(ru) wrote: Originally made for television, "Pierrepoint" is the story of Britain's most prolific hangman (not the last, there were nearly forty further executions after he retired from the duty). Albert Pierrepoint was, in fact, the third generation of executioner in his family (his father and grandfather had fulfilled the role before him).Given the subject matter, this is a surprisingly moving film, carried along by a superb performance by Timothy Spall and by an outstanding sense of period and place. Set in the austere decades of wartime and postwar England, direction and design capture a real feel for the era and for the gradual passing of time which led to a change in attitude, culminating in the abolition of the death penalty (abolished in 1969, though the last executions were carried out in 1964).The film portrays Albert Pierrepoint as a conscientious, dignified man who took no gratuitous pleasure in his profession, but who sought to make the last moments of condemned prisoners as calm and as dignified as possible. The film slowly acquaints us with the ordinariness of the executioner's task and routines. Surprisingly, it was a part time job - Pierrepoint worked as a delivery man before taking on the proprietorship of a Manchester pub, being summoned by appointment to the various prisons in England where he carried out his duties.Spall presents the man as decent, as determined to hold on to his anonymity - it was years before he even told his wife what he did on his 'trips'. The call to execute Nazi war criminals after the Nuremberg trials, however, plunged him into the public spotlight and, thereafter, he was subjected to pressures from both the pro- and anti-capital punishment lobby. A private, decent man, he could nevertheless enjoy himself during his leisure time, performing an impromptu cabaret act with a friend in his local pub.Spall voices opinions recorded by Pierrepoint in his autobiography - his insistence that, once executed, the dead person had served their sentence and they were entitled to have their remains treated with respect and dignity. He takes great professional pride in the speed and sensitivity of his actions. However, the responsibilities he carried appear to have placed him under greater and greater strain, and his exposure to publicity and occasional personal attack took their toll.It's a film which avoids the sensational, the morbid, or the macabre. What comes across is the sheer ordinariness of the job - and the extraordinary compassion of the man and his sense of humanity. Spall is a fine, fine actor, and he is ably supported by Juliet Stephenson as his wife and the excellent Eddie Marsan as his friend and fellow public house performer.Pierrepoint would, after his retirement, state that he felt capital punishment failed to act as a deterrent, and recorded that many of the people he executed (over 600) had gone to their deaths with courage and resignation. What the film possibly does not capture is a real insight into this enigmatic character and the conflict he apparently felt about the need to perform his task decently while doubting its very validity. Did he only conclude that the death penalty was not a deterrent after he retired, or had it been a concern during his career?Nevertheless, an exceptional film, beautifully made and very well performed, and a thoroughly engaging piece of cinema.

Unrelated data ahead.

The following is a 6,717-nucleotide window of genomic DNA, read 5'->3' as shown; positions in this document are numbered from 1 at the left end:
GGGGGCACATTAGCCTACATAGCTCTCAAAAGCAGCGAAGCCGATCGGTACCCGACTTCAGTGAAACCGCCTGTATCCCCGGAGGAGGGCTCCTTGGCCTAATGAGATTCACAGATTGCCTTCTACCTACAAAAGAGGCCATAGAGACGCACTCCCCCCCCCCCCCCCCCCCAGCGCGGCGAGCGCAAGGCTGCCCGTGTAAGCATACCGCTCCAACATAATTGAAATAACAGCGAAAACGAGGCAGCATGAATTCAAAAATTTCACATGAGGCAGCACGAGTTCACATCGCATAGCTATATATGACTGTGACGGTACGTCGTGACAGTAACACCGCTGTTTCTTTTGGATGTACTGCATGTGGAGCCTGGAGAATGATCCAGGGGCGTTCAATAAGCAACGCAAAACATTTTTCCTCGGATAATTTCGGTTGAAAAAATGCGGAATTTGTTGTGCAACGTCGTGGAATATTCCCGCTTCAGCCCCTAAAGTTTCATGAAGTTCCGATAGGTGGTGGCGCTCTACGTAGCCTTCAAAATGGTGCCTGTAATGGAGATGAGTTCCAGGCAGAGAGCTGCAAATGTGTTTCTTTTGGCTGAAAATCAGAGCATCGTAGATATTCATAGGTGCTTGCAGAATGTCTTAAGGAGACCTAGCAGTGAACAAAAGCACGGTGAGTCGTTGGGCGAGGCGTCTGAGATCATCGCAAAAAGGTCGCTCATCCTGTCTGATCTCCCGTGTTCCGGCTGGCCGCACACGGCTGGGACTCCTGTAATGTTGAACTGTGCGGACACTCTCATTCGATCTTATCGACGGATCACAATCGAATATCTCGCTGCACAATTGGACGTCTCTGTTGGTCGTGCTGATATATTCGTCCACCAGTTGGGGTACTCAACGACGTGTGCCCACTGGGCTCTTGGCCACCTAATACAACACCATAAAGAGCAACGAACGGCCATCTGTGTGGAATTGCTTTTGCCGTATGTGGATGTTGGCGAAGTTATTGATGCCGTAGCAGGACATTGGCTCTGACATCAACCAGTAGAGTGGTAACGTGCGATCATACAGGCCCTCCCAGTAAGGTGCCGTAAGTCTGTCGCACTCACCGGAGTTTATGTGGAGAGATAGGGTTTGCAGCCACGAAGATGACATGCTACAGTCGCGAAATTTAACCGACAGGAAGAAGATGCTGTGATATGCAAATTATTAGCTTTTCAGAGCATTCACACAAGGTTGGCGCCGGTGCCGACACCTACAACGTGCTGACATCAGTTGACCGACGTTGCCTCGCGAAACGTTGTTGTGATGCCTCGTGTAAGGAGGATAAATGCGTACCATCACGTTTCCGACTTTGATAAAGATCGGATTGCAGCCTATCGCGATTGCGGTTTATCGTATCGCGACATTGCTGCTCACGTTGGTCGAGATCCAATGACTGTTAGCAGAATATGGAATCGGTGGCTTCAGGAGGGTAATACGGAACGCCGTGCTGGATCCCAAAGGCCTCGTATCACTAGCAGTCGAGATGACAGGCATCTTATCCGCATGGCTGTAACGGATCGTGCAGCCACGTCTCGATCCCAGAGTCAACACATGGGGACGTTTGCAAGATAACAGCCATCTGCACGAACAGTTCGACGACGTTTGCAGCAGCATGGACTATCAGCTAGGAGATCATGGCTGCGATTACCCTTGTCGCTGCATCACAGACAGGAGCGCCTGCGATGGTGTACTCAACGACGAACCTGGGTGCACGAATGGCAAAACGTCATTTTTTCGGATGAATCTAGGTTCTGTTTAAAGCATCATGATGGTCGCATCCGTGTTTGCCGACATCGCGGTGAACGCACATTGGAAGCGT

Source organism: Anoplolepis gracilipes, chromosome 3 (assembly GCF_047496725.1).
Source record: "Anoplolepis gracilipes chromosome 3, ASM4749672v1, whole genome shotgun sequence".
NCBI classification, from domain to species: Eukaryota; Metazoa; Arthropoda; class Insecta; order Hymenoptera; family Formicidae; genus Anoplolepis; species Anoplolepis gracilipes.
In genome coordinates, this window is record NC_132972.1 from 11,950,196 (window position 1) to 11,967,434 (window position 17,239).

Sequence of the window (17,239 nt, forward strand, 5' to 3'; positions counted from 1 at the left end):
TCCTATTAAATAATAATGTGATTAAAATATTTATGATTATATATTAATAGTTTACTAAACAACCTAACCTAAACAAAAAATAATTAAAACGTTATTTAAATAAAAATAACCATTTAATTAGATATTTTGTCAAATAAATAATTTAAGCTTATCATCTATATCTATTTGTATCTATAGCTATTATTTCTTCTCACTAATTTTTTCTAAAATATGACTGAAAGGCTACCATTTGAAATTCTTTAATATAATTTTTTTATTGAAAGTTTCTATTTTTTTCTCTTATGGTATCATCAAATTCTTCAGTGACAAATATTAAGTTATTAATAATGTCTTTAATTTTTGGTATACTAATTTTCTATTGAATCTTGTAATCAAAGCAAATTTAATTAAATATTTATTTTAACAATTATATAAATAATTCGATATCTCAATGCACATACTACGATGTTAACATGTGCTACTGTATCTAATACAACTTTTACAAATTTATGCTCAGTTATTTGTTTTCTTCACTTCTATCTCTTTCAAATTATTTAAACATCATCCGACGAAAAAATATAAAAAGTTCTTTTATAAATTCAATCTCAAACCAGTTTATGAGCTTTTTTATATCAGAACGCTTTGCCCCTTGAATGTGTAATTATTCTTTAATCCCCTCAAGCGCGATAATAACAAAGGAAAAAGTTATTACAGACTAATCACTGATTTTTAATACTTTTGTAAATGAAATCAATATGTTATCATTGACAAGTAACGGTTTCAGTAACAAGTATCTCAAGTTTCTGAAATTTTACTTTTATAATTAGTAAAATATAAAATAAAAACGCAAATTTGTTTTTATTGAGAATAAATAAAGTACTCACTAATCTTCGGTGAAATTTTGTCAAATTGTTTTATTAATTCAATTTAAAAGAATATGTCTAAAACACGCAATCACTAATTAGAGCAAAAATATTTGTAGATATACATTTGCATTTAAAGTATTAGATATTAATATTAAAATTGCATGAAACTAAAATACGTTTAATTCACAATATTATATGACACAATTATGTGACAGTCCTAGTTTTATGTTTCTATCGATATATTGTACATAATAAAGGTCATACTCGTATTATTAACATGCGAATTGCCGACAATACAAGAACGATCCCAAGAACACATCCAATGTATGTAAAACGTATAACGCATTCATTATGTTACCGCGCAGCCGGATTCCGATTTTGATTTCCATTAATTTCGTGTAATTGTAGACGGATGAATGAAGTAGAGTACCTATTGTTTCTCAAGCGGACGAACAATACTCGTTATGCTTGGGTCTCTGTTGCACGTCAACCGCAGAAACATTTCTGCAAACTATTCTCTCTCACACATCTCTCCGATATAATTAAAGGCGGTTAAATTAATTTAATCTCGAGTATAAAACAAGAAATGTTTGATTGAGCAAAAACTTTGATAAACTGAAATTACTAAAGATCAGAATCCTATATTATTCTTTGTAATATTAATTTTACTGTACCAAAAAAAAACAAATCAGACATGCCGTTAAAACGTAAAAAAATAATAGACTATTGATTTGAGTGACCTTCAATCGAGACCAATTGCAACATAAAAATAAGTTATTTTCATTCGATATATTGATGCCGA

(it) wrote: Every time this movie improves on something from the first movie, it loses points for things that suck about it. In the end, its just about as enjoyable as the original film. And that level of enjoyability is: barely enjoyable.
(ru) wrote: Astonishing portrayal of a shepherd boy growing up in very hidebound traditional manner, very much at odds with the 20th century, but he overcomes immense difficulties and a very late start to gain an education. The scenes are often brutal, but not without poetry; a counterpoint to La Dolce Vita.
(jp) wrote: Regardless of how much I live Ethan Hawk and his acting, and by the way he is great in Regression anyway, but the whole movie is such a disappointment, no doubt that you will ask yourself 'so what' at the end of the movie! The first 2/3 of the movie is ok but gives you the impression ghat it will end as a cliche, but the last 30 min makes it even worse than a cliche, a pointless one!